On this day, one hundred years ago, the Civil War ended. It concluded with a ceasefire rather than any formal ending. The ten-month conflict claimed between 1,500 and 1,700 lives, including civilians, while the real number of fatalities is unknown and likely higher. It ended the lives of many prominent figures such as Michael Collins, Liam Lynch, Cathal Brugha, and Arthur Griffith; although the latter died of natural causes, the stresses of the conflict contributed in no small part
The effects of the civil war were numerous and immeasurable. The passage of time has gone some distance towards healing the animosity between both sides. For many years, the Irish population hardly ever mentioned it, as it was perceived as taboo, although there were attempts in political circles.
As April 1923 faded into May, the anti-Treatyites campaign against the National Army began to lose its potency. By then, it was more of a destruction of property than a felony against the person. A great number of republicans were captured and imprisoned, and more were demoralised by the adverse conditions they existed under in the mountainous terrain of the south and west of Ireland. After the death of IRA leader Liam Lynch in April 1923, Frank Aiken, his successor, prompted his comrades to stand down. It was becoming obvious that victory was not theirs.
In 1923, twenty years had passed since St. Patrick’s Day had become an officially recognised public holiday. It was the second national saint’s day after Irish independence, but had a long shadow cast on it that year as the country was still in the grip of the Civil War. In 1923, it was still a ‘dry’ holiday, as no public houses were open. The ban on opening the pubs on March 17th, St. Patrick’s Day, was sanctioned by Dail Eireann. Ironically, James O’Mara, who was behind the day being made a national holiday, was the chief supporter of such measures. One TD was heard quipping that “the drowning of the shamrock” was “a direct insult to the saint.” Democratic Countess Markievicz made the point that hotels must abide by the law too, because poorer members of society, who usually drank in pubs, were penalized while the rich, who mainly frequented hotels, were allowed to purchase alcohol there. “I do not see why rich people should not be kept off their drink as well as poor people.”.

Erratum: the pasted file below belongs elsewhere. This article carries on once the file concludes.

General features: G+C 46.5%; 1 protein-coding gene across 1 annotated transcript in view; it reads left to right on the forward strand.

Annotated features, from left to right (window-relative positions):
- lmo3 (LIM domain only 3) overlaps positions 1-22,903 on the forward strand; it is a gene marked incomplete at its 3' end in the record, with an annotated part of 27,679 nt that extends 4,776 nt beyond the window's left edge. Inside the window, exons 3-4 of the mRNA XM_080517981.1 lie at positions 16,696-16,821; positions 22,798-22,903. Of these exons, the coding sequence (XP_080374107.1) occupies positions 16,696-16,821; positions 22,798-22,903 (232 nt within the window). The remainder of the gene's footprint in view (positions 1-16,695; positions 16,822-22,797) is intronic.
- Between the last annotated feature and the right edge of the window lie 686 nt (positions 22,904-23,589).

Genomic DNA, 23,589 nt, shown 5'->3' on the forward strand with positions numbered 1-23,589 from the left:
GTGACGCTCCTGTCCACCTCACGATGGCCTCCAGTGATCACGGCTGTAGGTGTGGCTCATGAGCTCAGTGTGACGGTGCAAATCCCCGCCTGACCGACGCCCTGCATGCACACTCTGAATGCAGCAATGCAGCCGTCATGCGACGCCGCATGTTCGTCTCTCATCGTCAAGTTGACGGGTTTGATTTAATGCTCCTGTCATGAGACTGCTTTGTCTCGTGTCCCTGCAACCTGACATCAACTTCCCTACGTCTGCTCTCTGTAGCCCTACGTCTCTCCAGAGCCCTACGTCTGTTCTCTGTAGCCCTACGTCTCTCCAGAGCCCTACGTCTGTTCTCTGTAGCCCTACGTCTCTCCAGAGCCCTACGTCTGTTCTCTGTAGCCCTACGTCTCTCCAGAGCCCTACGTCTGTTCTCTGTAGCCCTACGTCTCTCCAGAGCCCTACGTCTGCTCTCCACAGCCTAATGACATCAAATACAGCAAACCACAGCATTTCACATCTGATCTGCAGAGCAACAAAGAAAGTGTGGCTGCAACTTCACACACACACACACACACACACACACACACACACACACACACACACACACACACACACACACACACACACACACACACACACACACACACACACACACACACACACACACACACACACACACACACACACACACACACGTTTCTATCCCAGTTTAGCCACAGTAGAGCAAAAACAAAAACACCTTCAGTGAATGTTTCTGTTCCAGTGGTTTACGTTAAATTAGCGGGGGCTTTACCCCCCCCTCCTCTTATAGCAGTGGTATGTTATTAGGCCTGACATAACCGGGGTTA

The reasoning behind it was religious in origin, as St. Patrick’s Day fell during Lent, a period of abstinence. Up until 1973, the only place that could legally sell alcohol was in the members’ lounge at the Royal Dublin Dog Show, which, not surprisingly, was packed to capacity!
Freeman’s Journal 16 March 1923
17 March 1923 – Weekly Freeman’s Journal – Dublin, Dublin, Republic of Ireland
On January 11 1923, Sligo Railway Station, one of the country’s finest at the time, was set alight by Republican forces. They managed to douse it in gasoline under the cover of darkness. It took no time for the inferno to take off. Both the ticket and parcel offices were completely destroyed, causing damage worth £80,000. It was one of many stations wrecked at the time. The railways were being destroyed at such a rapid rate that numerous newspapers at the time coined the phrase “War on the Railways.”
Because Sligo was a garrison town with a large number of army troops on duty, many questions were raised about its station’s destruction. The number of soldiers on duty was greatly exaggerated in the press, which suggested that a garrison of 500 men was present in the town the night of the attack. There were only 70. They were distributed at four locations around the town, one of which was guarding 100 prisoners as well as at least three strategic posts. The matter was brought before the Dail by Darrell Figgis, who questioned the Minister for Defense, Richard Mulcahy:
During the Civil War, Republican forces revived their campaign to burn down big houses. The campaign was facilitated by the absence of any forces of law and order in the countryside as a result of the withdrawal of the Crown forces in 1922 and the abolition of the RIC, but the elimination of signs of British rule in Ireland was the underlying motivation behind the destruction. The Republicans were also running dangerously low in arms so destruction of property was one of few acts of guerrilla warfare left at their disposal.
The big houses were burned down during the War of Independence as a way for the IRA to assert their authority. However, during the Civil War, many of the mansions abandoned by their owners for fear of attack were taken over by the anti-Treatyites and only destroyed when they were forced to leave when the National Army moved in on them.
Below were a few of many set alight in early 1923:
January 29 The Earl of Mayo’s Dublin residence is set alight by Republicans.
Sir Horace Plunkett’s Art Treasures are Destroyed
1 February: Moore Hall near Claremorris in County Mayo is burned down by Republicans.